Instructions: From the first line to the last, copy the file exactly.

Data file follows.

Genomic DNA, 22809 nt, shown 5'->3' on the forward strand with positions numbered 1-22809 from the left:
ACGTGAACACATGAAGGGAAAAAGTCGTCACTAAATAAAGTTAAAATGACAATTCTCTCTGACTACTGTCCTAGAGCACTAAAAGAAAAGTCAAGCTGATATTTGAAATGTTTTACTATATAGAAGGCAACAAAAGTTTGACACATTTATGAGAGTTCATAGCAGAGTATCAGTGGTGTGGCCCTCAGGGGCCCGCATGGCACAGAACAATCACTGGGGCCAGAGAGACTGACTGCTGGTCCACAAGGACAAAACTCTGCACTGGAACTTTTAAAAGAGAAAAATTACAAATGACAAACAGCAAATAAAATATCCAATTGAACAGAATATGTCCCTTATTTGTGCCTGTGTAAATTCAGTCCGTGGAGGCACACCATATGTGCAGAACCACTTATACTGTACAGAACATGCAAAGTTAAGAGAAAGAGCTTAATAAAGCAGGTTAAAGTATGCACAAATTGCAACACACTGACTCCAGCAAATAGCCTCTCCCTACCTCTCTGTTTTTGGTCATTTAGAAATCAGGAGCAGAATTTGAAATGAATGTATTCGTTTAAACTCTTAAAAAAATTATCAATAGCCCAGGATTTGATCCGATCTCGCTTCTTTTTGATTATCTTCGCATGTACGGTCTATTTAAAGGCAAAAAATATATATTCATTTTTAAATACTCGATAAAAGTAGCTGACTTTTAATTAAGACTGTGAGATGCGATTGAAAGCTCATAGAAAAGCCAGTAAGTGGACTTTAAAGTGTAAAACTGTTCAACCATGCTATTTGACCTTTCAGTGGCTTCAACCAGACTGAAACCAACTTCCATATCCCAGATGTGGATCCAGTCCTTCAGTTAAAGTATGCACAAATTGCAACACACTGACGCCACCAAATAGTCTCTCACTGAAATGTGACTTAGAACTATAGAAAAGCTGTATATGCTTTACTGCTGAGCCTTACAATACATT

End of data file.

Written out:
Genomic DNA, 22809 nt, shown 5'->3' on the forward strand with positions numbered 1-22809 from the left:
ACGTGAACACATGAAGGGAAAAAGTCGTCACTAAATAAAGTTAAAATGACAATTCTCTCTGACTACTGTCCTAGAGCACTAAAAGAAAAGTCAAGCTGATATTTGAAATGTTTTACTATATAGAAGGCAACAAAAGTTTGACACATTTATGAGAGTTCATAGCAGAGTATCAGTGGTGTGGCCCTCAGGGGCCCGCATGGCACAGAACAATCACTGGGGCCAGAGAGACTGACTGCTGGTCCACAAGGACAAAACTCTGCACTGGAACTTTTAAAAGAGAAAAATTACAAATGACAAACAGCAAATAAAATATCCAATTGAACAGAATATGTCCCTTATTTGTGCCTGTGTAAATTCAGTCCGTGGAGGCACACCATATGTGCAGAACCACTTATACTGTACAGAACATGCAAAGTTAAGAGAAAGAGCTTAATAAAGCAGGTTAAAGTATGCACAAATTGCAACACACTGACTCCAGCAAATAGCCTCTCCCTACCTCTCTGTTTTTGGTCATTTAGAAATCAGGAGCAGAATTTGAAATGAATGTATTCGTTTAAACTCTTAAAAAAATTATCAATAGCCCAGGATTTGATCCGATCTCGCTTCTTTTTGATTATCTTCGCATGTACGGTCTATTTAAAGGCAAAAAATATATATTCATTTTTAAATACTCGATAAAAGTAGCTGACTTTTAATTAAGACTGTGAGATGCGATTGAAAGCTCATAGAAAAGCCAGTAAGTGGACTTTAAAGTGTAAAACTGTTCAACCATGCTATTTGACCTTTCAGTGGCTTCAACCAGACTGAAACCAACTTCCATATCCCAGATGTGGATCCAGTCCTTCAGTTAAAGTATGCACAAATTGCAACACACTGACGCCACCAAATAGTCTCTCACTGAAATGTGACTTAGAACTATAGAAAAGCTGTATATGCTTTACTGCTGAGCCTTACAATACATT